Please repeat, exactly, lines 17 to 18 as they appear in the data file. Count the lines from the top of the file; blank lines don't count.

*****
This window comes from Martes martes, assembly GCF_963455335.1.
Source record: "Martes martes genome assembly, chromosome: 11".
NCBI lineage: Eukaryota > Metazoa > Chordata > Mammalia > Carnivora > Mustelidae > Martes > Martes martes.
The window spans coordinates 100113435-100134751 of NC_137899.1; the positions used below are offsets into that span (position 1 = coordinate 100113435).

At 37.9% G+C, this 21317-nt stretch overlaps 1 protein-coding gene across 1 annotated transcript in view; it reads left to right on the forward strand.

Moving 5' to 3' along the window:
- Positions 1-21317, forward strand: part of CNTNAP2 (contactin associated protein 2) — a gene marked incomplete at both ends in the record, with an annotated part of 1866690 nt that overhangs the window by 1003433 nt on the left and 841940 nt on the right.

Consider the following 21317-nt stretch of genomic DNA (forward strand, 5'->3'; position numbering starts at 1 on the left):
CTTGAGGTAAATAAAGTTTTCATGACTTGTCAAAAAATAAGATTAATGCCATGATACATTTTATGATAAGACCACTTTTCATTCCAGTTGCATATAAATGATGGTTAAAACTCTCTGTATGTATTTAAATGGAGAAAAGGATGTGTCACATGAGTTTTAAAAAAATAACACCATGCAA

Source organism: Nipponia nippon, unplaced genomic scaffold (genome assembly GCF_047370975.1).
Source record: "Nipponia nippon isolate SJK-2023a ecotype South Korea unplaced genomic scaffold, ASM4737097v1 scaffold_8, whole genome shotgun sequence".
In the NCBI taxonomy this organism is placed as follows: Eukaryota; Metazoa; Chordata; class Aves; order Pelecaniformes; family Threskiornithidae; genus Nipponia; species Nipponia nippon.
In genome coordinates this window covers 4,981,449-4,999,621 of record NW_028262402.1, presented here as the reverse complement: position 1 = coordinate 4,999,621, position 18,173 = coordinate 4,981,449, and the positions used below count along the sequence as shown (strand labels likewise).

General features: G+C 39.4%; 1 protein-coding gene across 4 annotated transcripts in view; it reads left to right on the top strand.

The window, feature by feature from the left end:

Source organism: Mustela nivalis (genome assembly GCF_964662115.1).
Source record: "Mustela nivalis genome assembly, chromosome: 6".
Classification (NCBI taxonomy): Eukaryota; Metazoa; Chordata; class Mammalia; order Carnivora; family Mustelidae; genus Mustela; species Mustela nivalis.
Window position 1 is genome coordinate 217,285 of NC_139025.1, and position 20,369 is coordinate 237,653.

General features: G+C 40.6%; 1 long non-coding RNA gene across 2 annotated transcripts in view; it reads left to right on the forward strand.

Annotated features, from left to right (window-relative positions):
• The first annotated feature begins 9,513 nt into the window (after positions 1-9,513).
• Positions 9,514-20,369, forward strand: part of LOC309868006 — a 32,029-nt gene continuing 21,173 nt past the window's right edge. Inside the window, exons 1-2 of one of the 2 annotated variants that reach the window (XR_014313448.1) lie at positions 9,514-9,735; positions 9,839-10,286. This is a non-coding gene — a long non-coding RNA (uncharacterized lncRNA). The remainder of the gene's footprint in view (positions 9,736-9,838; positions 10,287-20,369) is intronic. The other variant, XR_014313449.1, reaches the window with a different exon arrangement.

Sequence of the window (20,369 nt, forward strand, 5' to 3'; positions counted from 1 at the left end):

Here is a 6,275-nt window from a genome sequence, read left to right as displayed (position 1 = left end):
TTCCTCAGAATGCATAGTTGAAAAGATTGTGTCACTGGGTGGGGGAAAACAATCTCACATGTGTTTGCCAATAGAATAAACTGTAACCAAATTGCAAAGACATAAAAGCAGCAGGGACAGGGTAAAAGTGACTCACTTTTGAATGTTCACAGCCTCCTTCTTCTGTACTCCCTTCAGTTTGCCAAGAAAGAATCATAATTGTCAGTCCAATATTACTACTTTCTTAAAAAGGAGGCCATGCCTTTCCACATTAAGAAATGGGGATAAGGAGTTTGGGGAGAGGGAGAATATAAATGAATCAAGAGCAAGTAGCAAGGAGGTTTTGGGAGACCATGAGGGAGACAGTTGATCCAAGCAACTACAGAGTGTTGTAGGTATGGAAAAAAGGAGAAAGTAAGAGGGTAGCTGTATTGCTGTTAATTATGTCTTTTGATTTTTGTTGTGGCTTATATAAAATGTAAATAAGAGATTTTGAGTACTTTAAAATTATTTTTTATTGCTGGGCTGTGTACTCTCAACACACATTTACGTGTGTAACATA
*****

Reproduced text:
Source record: "Mustela nivalis genome assembly, chromosome: 6".
Classification (NCBI taxonomy): Eukaryota; Metazoa; Chordata; class Mammalia; order Carnivora; family Mustelidae; genus Mustela; species Mustela nivalis.